Also MARC IAN BARASCH, Author
My transition seems mild compared with that of today's guest, TOM SHADYAC. A onetime actor/comedian and the youngest writer to work for Bob Hope, Shadyac achieved huge Hollyood success -- writing, directing, and producing hits like ACE VENTURA, LIAR, LIAR, THE NUTTY PROFESSOR, and BRUCE ALMIGHTY, earning four People's Choice awards and a ton of money.
His new documentary, I AM recounts what happened after a cycling accident left him incapacitated for months. Though he recovered, the possibility that he might never be able to work or create again had changed him. He sold his estate, moved to a mobile home community (in Malibu), and set out to make a very different kind of movie.
With a four-person crew, Shadyac documented his journey to find answers to two questions. What's wrong with humans? What can we do to fix it?
Shadyac questions scientists, scholars, activists, poets -- David Suzuki, Noam Chomsky, Howard Zinn, Archbishop Desmond Tutu, Lynne McTaggart, Ray Anderson -- and Marc Ian Barasch, who joins the conversation in progress.
MARC IAN BARASCH is a writer, editor, television producer and environmental activist. In his book, The Compassionate Life: Walking the Path of Kindness, Barasch asks, "What if the great driving force of our evolution were actually "survival of the kindest?"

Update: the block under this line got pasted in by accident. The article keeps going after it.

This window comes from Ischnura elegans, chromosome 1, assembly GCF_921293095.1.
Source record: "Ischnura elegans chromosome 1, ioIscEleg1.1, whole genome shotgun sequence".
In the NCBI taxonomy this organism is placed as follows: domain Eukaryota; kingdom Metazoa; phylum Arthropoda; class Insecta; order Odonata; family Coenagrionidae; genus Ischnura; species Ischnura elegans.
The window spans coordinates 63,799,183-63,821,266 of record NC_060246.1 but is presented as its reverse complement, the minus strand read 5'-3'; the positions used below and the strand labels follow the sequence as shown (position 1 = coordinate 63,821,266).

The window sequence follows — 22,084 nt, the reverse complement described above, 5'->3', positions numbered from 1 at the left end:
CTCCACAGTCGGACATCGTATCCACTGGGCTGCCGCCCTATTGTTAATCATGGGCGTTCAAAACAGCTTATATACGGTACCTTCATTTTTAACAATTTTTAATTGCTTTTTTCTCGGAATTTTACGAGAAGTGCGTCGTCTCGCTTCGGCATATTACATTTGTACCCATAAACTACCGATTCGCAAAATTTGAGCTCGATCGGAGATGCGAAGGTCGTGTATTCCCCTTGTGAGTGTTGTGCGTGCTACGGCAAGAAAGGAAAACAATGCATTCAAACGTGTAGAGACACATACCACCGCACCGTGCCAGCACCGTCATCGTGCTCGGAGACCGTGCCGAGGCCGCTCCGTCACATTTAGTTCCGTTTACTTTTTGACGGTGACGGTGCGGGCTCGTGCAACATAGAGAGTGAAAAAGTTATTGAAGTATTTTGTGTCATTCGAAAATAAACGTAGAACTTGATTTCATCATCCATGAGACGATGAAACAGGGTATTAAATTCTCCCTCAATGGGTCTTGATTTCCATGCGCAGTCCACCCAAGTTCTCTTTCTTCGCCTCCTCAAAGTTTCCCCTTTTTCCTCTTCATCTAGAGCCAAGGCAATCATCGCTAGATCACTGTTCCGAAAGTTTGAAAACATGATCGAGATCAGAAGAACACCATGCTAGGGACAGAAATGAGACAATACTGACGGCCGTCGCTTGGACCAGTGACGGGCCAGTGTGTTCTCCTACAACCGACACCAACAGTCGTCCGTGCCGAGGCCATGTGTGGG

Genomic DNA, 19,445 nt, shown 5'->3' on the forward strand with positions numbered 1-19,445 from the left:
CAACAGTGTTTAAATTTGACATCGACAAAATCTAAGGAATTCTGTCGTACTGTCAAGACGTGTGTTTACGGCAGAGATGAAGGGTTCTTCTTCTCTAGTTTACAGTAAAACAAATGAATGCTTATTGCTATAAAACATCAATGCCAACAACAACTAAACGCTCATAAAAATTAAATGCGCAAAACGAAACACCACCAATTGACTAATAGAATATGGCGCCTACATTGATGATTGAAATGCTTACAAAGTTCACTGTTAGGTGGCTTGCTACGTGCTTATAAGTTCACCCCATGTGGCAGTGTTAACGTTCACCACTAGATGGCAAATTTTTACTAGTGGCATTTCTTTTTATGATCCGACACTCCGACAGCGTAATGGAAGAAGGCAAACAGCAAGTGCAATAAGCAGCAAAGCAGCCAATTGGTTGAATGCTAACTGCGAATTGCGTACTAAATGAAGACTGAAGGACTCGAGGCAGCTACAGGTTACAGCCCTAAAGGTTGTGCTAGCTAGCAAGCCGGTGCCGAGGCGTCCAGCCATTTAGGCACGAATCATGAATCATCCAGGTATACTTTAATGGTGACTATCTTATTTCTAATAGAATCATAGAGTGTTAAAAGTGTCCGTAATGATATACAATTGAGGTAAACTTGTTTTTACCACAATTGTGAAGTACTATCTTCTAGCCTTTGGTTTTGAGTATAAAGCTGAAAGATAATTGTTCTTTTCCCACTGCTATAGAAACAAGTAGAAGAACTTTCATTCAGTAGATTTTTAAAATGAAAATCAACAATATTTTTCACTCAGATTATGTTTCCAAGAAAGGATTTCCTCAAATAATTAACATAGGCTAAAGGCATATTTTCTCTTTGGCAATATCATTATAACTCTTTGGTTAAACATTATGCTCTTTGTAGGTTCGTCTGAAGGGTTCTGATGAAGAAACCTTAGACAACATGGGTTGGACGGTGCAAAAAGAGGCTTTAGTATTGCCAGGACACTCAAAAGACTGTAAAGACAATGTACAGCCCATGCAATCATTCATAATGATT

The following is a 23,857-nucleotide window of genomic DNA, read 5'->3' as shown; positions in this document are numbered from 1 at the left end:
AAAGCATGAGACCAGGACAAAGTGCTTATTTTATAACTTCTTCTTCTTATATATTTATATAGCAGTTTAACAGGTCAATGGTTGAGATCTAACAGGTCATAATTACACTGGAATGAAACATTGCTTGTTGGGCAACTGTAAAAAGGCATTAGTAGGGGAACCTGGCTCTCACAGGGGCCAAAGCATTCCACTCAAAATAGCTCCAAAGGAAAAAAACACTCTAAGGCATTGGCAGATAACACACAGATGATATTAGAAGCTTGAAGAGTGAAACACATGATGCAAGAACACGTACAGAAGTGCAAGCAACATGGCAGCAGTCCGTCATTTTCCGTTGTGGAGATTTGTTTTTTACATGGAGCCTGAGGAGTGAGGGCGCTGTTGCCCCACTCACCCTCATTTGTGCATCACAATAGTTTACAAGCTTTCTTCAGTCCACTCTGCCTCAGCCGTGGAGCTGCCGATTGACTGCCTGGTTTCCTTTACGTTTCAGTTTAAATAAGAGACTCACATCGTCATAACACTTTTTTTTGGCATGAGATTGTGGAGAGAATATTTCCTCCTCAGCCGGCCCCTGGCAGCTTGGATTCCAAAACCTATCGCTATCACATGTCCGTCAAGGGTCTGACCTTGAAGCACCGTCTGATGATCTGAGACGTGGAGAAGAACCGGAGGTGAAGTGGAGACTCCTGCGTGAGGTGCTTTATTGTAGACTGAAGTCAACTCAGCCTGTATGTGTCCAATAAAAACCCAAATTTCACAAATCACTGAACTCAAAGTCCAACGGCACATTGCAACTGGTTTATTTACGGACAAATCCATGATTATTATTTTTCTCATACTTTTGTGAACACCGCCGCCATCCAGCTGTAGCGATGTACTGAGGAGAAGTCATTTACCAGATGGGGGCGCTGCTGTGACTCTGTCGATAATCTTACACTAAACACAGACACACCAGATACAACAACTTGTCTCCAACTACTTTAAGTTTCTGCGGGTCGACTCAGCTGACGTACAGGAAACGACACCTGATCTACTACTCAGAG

Are humans basically kind or basically cutthroat? Is compassion our birthright, or a hard won creation of culture? What exactly is compassion - that x-factor that every faith (or its founders, at least) exalts as a supreme virtue?
All proceeds derived from the release of I AM, in all media, will go to THE FOUNDATION FOR I AM, a not-for-profit established by Shadyac to fund various causes and to educate the next generation about the very issues and problems explored in the film.
DALE BELL and HARRY WILAND, producers of the documentary GROWING GREENER SCHOOLS which will air on PBS stations in the month of April.
Across the country -- from elite neighborhoods to inner cities - a green school-based curriculum leads to increased test scores and more proficient learning. Students benefit from from more exposure to natural day lighting, fresh lunches or an eco-friendly school campus. Where the transformation has taken place, the results, are profound, especially in the face of a national consensus that our public schools are failing.
DALE BELL and HARRY WILAND, co-founders of the Media & Policy Center, are veteran film makers who, between them, have won an Academy Award (for Woodstock), five Emmys, one Peabody, two Christophers and two Cine Golden Eagles. They are both Ashoka Fellows, recognized as social entrepreneurs who use media effectively and creatively to inspire citizen action.
DAVID DEGRAW is the day-to-day director of http://mediachannel.org/ whose slogan is "As the media watch the world, we watch the media." Founded by Danny Schechter and Rory O'Conner, MediaChannel deals with the political, cultural and social impacts of the media, large and small. David created http://ampedstatus.com/ to combine cutting-edge technology with human intelligence. He and his team analyze thousands of news items daily to deliver the most hard-hitting and informative.